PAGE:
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Support Reason So We Can Keep Bringing You the Future of Journalism! – Reason.com

We’re in the final few days of Reason‘s annual webathon, during which we ask our readers, viewers, and listeners to support our original, influential, and principled libertarian journalism with tax-deductible gifts (a perk of being published by a 501[c]3 nonprofit). Go here to donate and to learn about the great swag we’re giving out this year. The webathon ends Tuesday, so don’t delay!

For extra motivation, I’m excited to tell you that an anonymous donor is currently matching all donations, dollar-for-dollar, until we reach $50,000 in new gifts. Any amount you give today—$50, $100, $1,000, or even $5,000—will be instantly doubled until we reach $50,000! Make your donation go twice as far by giving right now.

One of the things for which we use your money is to develop new ways to bring our journalism—articles, videos, and podcasts—to different and bigger audiences. Since our founding in 1968, we’ve always been on the hunt not just for stories about what comes next in American politics and culture but for how to get our stories out into the world in new and interesting ways. The result is a pretty cool history of innovation, gambles, and publishing firsts.

Reason.com’s logo, mid-1990s.

The first few issues of Reason were cranked out on an old mimeograph machine, the do-it-yourself (DIY) tech of the day. We launched our website in 1994, when most print publications were either ignoring online publishing completely or shrilly denouncing the web as the end of all that was good and decent when it came to media.

In 2004, we published the first-ever mass-produced personalized cover in magazine history. Employing cutting-edge printer technology and publicly available databases, we were able to send out about 45,000 unique covers illustrated with a high-quality aerial photograph of the recipient’s house. Each subscriber was named on the cover too, and four pages of the issue were personalized by ZIP code and congressional district. Even some of the ads were personalized. The image to the right is for the newsstand edition, which wasn’t personalized, though it was for me in a way: The house that’s circled was my address at the time.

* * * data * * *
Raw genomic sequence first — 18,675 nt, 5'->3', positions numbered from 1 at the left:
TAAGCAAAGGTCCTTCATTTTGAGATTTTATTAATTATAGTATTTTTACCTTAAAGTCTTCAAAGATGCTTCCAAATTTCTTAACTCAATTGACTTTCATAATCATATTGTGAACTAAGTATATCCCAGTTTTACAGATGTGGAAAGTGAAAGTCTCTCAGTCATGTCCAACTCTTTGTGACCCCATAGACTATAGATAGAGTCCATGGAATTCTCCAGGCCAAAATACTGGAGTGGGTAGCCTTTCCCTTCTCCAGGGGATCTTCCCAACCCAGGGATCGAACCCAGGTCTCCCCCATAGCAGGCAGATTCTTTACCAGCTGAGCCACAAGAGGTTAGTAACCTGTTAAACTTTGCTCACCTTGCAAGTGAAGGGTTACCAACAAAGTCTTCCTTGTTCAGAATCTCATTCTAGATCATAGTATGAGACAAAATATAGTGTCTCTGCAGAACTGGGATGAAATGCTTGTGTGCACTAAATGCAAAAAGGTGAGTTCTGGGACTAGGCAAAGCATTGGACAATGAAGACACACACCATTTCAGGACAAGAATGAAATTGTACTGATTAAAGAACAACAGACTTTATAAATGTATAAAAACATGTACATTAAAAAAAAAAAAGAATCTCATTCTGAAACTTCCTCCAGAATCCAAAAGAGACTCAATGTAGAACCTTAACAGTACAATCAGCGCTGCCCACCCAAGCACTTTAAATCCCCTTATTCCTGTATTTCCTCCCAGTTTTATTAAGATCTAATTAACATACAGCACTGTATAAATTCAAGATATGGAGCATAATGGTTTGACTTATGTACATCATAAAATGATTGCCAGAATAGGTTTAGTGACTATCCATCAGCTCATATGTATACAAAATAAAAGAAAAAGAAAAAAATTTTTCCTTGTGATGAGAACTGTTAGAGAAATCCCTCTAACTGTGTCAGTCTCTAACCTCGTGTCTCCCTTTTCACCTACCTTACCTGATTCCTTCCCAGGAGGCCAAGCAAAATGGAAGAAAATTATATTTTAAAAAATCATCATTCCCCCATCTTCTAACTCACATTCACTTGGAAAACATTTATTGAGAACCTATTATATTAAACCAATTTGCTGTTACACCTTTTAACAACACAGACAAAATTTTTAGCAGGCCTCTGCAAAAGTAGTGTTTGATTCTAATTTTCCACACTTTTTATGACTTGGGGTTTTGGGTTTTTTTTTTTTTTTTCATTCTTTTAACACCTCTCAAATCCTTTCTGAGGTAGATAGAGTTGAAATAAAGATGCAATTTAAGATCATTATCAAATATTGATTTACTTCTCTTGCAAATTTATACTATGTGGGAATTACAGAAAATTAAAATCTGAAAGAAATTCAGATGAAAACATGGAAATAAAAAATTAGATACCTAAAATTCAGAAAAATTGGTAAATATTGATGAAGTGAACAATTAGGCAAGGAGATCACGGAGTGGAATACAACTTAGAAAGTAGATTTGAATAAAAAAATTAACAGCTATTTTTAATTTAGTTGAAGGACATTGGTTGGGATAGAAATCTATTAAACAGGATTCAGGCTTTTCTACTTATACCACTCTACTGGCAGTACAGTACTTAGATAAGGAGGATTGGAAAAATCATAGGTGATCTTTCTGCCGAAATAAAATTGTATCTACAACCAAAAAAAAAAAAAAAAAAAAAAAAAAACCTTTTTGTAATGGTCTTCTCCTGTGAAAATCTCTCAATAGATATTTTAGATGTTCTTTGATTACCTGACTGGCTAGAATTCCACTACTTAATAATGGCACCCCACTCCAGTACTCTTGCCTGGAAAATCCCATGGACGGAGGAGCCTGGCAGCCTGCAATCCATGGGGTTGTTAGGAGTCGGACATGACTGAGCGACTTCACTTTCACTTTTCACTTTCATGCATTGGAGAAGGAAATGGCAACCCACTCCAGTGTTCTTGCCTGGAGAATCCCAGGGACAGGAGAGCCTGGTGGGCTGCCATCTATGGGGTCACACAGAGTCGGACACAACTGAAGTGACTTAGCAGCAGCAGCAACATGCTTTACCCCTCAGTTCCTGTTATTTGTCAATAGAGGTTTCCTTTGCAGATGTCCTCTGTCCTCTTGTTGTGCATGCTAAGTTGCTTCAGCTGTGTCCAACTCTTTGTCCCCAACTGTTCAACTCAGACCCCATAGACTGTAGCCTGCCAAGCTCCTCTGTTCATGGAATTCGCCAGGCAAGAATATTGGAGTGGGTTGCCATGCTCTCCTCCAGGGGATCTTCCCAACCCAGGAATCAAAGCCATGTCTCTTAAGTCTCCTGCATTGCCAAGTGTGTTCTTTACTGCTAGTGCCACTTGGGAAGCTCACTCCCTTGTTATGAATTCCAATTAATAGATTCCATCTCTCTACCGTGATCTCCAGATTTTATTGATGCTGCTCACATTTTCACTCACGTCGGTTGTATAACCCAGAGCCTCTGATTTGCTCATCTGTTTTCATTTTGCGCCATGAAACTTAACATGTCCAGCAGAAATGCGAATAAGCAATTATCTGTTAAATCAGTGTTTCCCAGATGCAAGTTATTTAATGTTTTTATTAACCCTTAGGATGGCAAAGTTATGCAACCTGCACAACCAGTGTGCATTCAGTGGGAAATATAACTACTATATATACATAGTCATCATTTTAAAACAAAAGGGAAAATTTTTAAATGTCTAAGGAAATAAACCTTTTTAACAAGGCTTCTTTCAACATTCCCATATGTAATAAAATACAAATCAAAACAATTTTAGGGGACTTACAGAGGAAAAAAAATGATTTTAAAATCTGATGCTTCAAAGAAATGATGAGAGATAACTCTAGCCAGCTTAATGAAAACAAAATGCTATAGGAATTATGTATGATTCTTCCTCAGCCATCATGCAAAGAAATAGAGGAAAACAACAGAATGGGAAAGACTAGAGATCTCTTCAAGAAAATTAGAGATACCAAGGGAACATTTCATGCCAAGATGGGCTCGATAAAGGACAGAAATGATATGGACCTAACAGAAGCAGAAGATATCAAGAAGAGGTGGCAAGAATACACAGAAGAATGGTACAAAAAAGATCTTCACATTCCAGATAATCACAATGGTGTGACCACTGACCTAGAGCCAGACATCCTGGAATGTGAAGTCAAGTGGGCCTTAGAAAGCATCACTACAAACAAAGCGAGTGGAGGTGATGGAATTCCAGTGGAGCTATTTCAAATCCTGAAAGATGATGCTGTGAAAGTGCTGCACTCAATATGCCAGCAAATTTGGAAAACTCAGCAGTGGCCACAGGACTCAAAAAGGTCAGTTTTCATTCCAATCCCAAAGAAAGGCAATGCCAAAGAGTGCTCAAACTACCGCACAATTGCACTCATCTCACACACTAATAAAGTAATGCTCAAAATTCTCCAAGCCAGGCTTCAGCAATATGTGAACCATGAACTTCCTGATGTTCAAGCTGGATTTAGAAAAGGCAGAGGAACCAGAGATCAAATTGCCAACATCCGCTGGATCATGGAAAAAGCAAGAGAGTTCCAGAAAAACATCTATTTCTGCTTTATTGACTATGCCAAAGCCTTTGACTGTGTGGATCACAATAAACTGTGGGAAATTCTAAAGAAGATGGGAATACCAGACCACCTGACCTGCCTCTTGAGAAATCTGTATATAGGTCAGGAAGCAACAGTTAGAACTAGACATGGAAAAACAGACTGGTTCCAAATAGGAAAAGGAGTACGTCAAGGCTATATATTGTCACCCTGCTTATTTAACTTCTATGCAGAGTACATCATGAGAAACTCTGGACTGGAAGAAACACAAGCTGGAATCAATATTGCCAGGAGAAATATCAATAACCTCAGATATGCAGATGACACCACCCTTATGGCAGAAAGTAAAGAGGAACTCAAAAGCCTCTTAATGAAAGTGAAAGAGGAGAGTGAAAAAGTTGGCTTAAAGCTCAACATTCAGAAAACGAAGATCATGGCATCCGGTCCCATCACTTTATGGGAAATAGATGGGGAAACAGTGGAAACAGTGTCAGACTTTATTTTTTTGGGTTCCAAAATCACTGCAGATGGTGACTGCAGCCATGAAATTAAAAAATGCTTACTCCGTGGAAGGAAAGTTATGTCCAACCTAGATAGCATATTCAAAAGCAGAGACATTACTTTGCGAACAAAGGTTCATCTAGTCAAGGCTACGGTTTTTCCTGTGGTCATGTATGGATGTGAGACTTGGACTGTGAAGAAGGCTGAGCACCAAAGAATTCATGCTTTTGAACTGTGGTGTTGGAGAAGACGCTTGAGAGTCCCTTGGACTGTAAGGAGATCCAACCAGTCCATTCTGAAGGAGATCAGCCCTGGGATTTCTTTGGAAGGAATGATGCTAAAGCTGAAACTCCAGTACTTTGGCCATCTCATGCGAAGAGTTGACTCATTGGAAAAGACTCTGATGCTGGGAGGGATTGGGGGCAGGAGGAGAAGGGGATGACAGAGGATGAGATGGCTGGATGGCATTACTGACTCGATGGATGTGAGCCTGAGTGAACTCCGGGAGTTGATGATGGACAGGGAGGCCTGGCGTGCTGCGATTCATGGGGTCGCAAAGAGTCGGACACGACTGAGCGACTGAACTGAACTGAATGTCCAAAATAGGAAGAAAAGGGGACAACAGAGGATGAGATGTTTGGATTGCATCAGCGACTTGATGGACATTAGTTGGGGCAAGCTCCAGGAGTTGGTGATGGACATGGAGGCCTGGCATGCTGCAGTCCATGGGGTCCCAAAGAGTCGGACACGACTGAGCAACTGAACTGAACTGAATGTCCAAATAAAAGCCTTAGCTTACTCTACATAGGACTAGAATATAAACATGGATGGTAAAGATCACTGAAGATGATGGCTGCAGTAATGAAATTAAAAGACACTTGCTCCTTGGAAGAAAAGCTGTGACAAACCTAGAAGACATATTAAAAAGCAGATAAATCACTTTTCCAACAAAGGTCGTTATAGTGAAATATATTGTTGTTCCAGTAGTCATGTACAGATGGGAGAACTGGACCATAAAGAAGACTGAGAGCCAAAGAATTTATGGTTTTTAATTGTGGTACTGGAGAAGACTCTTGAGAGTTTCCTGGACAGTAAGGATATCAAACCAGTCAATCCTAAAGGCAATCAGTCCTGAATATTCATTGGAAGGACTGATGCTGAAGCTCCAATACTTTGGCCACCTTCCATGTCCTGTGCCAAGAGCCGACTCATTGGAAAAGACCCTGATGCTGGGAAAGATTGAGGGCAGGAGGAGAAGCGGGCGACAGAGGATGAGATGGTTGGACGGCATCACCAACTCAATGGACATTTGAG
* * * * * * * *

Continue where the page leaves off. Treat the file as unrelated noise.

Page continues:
In 2007, we launched Reason TV, one of the first “pivots” to video by an existing journalism outfit. I recounted the origins of Reason TV in a previous webathon post (short version: Thanks, Drew Carey!) so I won’t go into that here, other than to note that our pioneering efforts in online video proceed directly from our vision of a world in which creative destruction is not only tolerated but actively encouraged.

In 2010, we released a series of videos about the national debt that were filmed in amazingly crisp 3D! Our thinking was that conventional two-dimensional footage just couldn’t capture the full horror of rapidly mounting debt. Below is the series, which includes a Dadaesque cameo by former Alaska Sen. Mike Gravel, in old-fashioned 2D. (If you have 3D glasses, you can watch the videos in their original format by going here.) We also published a special 3D companion issue of the print magazine that came with Reason-branded glasses.

In 2016 we went long on podcasts, and just a few weeks ago we reorganized our efforts and launched three new streams: The Reason Roundtable, a weekly, rollicking, no-holds-barred discussion featuring Katherine Mangu-Ward, Peter Suderman, Matt Welch, and me; The Reason Interview with Nick Gillespie, weekly in-depth interviews with activists, artists, authors, entrepreneurs, newsmakers, and politicians; and The Soho Forum Debates, a debate series recorded monthly before a live audience in New York City in which Nobel laureates, radical thinkers, and other public intellectuals face off over bitcoin, electric vehicles, government debt, illegal drugs, robotics, sex work, and other controversial topics. Go here to learn more and to subscribe to our podcasts.

These sorts of fun, exciting, and ongoing efforts are just some of the ways Reason is using your tax-deductible donations to create a future that is more interesting, more innovative, and more engaging.

We can’t do any of this without your support, both as consumers and as patrons. And remember, right now, your gift will be doubled by our $50,000 challenge grant. Please give what you can by going here.

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